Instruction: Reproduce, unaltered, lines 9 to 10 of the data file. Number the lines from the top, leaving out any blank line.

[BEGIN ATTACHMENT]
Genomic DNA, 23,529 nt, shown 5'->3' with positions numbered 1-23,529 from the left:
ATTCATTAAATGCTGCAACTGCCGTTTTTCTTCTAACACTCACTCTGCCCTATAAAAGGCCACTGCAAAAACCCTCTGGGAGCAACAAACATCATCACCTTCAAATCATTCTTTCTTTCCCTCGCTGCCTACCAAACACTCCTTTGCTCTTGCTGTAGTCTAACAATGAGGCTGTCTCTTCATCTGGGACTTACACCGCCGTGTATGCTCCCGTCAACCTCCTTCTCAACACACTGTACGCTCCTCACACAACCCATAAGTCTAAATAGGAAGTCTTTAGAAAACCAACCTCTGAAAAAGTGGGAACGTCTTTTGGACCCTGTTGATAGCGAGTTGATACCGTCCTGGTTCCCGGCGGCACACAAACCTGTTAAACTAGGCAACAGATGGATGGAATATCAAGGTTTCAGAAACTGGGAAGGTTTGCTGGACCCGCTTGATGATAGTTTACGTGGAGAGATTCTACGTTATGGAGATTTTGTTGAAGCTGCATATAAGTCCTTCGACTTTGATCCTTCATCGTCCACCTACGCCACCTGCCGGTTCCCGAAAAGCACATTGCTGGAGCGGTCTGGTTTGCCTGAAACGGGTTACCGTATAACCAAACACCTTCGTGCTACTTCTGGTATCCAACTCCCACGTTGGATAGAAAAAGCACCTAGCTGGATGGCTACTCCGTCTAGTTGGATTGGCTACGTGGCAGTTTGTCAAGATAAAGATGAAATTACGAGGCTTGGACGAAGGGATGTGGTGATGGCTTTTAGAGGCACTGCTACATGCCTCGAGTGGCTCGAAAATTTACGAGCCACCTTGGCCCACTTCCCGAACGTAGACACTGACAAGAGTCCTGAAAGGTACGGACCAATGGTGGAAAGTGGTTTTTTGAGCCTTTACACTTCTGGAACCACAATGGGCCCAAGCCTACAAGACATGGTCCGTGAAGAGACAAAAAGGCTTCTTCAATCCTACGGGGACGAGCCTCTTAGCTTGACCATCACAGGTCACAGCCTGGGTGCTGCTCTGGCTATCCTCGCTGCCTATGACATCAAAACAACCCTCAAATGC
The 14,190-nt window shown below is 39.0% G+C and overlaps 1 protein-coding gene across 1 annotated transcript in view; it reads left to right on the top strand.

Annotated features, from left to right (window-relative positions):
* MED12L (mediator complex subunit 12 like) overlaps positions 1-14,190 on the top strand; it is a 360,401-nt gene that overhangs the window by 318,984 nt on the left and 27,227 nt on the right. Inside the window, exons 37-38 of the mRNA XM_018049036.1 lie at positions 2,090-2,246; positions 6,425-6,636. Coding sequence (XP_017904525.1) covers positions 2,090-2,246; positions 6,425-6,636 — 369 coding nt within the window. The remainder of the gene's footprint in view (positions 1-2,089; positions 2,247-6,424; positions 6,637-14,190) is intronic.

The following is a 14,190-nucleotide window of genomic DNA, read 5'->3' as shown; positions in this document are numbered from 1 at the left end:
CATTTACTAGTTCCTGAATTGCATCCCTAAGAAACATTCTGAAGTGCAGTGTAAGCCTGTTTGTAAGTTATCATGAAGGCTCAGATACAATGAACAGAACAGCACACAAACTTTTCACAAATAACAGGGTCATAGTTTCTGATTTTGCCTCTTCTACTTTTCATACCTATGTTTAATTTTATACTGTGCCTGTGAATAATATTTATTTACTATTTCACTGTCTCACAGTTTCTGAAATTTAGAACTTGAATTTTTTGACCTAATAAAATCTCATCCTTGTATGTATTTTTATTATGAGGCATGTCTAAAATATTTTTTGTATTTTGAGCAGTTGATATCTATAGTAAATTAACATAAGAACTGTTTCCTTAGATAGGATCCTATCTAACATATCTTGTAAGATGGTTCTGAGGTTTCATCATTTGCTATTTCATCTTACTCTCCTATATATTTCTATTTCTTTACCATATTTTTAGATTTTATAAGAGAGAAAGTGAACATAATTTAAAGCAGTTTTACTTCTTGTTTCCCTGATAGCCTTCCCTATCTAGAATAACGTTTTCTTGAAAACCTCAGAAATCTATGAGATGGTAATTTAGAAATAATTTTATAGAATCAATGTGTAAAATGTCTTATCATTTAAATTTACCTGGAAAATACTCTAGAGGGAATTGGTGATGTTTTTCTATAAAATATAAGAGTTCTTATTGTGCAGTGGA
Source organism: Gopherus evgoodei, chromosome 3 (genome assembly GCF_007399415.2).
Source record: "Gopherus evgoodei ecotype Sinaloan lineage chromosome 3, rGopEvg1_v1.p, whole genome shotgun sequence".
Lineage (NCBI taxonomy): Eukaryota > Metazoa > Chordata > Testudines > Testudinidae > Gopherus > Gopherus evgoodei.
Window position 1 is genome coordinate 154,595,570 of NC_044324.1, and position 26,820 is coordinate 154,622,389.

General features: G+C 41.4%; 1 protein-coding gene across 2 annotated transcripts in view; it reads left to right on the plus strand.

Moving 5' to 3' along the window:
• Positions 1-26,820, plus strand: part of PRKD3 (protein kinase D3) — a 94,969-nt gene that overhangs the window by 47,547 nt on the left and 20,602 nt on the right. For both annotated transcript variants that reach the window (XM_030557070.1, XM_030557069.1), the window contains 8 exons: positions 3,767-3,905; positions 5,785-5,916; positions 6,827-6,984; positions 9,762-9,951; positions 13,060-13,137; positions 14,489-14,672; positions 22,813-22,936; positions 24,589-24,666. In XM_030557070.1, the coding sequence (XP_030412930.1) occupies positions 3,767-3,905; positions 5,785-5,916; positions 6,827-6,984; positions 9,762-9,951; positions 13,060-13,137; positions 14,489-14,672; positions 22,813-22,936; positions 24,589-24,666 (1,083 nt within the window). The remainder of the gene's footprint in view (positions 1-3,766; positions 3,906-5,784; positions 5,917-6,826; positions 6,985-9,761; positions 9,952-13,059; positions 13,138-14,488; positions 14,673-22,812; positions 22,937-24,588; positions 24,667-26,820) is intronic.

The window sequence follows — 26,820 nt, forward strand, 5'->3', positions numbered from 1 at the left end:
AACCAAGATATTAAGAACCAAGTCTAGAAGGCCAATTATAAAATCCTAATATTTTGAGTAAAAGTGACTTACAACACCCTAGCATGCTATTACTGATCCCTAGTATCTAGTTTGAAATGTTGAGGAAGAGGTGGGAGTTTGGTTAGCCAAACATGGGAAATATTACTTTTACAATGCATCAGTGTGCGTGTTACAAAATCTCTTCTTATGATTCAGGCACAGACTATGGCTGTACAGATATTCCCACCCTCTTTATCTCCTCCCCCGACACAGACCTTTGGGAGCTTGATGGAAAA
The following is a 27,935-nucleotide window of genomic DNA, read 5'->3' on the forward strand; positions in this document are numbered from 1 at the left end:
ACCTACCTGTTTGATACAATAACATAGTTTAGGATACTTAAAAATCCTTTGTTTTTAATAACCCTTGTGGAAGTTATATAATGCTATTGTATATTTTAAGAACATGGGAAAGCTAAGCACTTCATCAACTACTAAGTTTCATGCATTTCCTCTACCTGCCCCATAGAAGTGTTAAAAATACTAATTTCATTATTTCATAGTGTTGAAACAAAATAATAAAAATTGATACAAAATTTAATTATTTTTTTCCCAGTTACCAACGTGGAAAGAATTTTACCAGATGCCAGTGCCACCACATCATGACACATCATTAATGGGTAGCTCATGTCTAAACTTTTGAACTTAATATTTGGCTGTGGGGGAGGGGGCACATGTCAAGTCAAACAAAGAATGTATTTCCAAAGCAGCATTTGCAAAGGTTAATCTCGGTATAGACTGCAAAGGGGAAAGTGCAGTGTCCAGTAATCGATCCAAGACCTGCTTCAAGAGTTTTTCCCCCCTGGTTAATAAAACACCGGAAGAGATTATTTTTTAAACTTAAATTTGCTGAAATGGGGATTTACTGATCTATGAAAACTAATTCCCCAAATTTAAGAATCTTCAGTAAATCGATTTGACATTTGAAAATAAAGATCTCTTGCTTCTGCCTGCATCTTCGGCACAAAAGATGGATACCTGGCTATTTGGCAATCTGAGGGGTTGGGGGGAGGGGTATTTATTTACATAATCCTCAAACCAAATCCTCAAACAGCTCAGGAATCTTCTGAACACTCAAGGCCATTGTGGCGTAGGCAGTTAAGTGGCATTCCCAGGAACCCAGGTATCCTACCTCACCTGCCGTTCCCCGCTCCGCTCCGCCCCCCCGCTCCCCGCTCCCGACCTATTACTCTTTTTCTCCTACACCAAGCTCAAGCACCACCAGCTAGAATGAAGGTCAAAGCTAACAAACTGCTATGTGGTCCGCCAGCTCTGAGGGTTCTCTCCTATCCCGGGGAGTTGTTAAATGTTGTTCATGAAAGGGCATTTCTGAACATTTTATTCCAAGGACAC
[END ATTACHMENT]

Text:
Source record: "Gopherus evgoodei ecotype Sinaloan lineage chromosome 3, rGopEvg1_v1.p, whole genome shotgun sequence".
Lineage (NCBI taxonomy): Eukaryota > Metazoa > Chordata > Testudines > Testudinidae > Gopherus > Gopherus evgoodei.